CODE 2600 documents the Info-Tech Age, told by the events and people who helped build and manipulate it. It explores the impact this new connectivity has on our ability to remain human while maintaining our personal privacy and security.
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Bitcoin is the most disruptive invention since the Internet, and now an ideological battle is underway between fringe utopists and mainstream capitalism. The film shows the players who are defining how this technology will shape our lives.
As we struggle to comprehend the wide-spanning socio-technical fallout caused by data collection and social networks, our modern culture is trapped in an undercurrent of cyber-attacks, identity theft and privacy invasion. Both enlightening and disturbing, CODE 2600 is a provocative wake-up call for a society caught in the grips of a global technology takeover. Written by
Recently viewed at the Athens Ohio International Film Festival. I come from a IT and CyberSecurity background so the documentary was very intriguing to me and I couldn't wait to see it.
I talked with others who viewed the movie and did not have a background in computers and was not very knowledgeable on cyber security. For people who have not seen/heard much about cyber security, the documentary would appear shocking and show a real look into the Cyber security, privacy, and hacking world.
With that being said, those people are going to view the movie differently than I would. A mechanic is going to view an automotive movie differently than a school teacher will, for example.
The documentary was informative, and left you with a sense of re-considering all the things you do and have done on the internet. It left you concerned about privacy which I assume was the mission of the director.
If I had to "knit pick" some things, I would have liked to seen a better explanation into what Social Engineering is. The documentary shows at some points how hackers "con" users into giving passwords by impersonating someone that may work there, however the documentary does not go into explaining that this is social engineering and I would have liked to seen a bit more in depth explanations for viewers who are not aware of this tactic. Usually the weakest link in a network infrastructure are the individuals who run the network or the users that use the network. The human factor is often the weakest and easiest to break. The movie also talks briefly about Kevin Mitnick, calling him the "most famous computer hacker in the world". I understand this isn't a biography on Mitnick, but I would have also liked the mention that almost, if not all of the time Kevin Mitnick used social engineering and conned most people into giving him the information he needed. The director may have been more focused on emphasizing the privacy concerns and explaining about what "hackers" are and was not as concerned with the techniques hackers use to gain access to a network infrastructure. I can see this approach being a possibility.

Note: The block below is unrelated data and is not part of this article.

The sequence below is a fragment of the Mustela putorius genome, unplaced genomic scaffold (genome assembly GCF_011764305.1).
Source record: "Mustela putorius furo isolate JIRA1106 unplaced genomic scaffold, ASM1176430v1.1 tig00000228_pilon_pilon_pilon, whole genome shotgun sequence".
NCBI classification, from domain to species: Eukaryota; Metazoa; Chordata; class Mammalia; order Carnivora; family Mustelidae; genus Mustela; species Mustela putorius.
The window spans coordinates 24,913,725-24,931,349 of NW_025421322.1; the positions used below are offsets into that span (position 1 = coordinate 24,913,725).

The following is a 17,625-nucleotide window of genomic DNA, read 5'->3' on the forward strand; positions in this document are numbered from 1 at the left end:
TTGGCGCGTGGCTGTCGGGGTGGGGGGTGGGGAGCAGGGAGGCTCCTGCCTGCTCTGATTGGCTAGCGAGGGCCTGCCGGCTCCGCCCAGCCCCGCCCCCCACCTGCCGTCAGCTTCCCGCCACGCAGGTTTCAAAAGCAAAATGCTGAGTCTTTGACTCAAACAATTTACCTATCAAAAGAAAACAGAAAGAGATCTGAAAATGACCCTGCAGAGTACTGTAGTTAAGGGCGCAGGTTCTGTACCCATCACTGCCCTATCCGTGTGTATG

My only other comment I would like to say is that since the documentary was made in 2010 (according to when the trailer was uploaded to YouTube and the end of the trailer), there is some things that have changed in almost two years. At one point the movie talks about how you could be traced/tracked via GPS on smartphones at any given time. While this is mostly true (and a good possibility in our almost corrupt style government), the laws have changed as of January 2012. It now requires a warrant in order for a law enforcement or government agencies to track you via GPS as the court system labels GPS tracking as a form of searching.
Otherwise the documentary was very good. The plot was good, and it kept you sucked into the film all the way to the end. You left with a sense of fear about privacy and a new outlook on the cyber world.
I have been a subscriber to Bruce Scheier's Crypt-Gram newsletter for many years and I know how much he dislikes the TSA. I bet once you got Bruce talking about the TSA it was hard to get him to stop. :) I would definitely purchase this movie given the opportunity. I would give it about a 8.5/10 if I could.
Whether your a technology buff or not, a must see for all!
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